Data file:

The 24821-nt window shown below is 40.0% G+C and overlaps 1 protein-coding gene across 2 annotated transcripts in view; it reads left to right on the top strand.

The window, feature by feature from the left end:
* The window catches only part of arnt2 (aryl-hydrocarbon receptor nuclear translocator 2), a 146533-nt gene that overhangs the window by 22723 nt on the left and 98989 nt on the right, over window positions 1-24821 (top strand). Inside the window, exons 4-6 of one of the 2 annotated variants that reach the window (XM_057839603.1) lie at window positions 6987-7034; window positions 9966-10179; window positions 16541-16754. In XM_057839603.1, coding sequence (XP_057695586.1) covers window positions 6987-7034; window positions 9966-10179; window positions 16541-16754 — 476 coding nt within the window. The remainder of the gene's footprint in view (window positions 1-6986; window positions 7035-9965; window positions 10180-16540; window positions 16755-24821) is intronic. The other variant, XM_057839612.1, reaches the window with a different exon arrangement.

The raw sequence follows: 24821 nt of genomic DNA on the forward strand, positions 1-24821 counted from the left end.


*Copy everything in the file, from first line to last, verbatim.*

The 24821-nt window shown below is 40.0% G+C and overlaps 1 protein-coding gene across 2 annotated transcripts in view; it reads left to right on the top strand.

The window, feature by feature from the left end:
* The window catches only part of arnt2 (aryl-hydrocarbon receptor nuclear translocator 2), a 146533-nt gene that overhangs the window by 22723 nt on the left and 98989 nt on the right, over window positions 1-24821 (top strand). Inside the window, exons 4-6 of one of the 2 annotated variants that reach the window (XM_057839603.1) lie at window positions 6987-7034; window positions 9966-10179; window positions 16541-16754. In XM_057839603.1, coding sequence (XP_057695586.1) covers window positions 6987-7034; window positions 9966-10179; window positions 16541-16754 — 476 coding nt within the window. The remainder of the gene's footprint in view (window positions 1-6986; window positions 7035-9965; window positions 10180-16540; window positions 16755-24821) is intronic. The other variant, XM_057839612.1, reaches the window with a different exon arrangement.

The raw sequence follows: 24821 nt of genomic DNA on the forward strand, positions 1-24821 counted from the left end.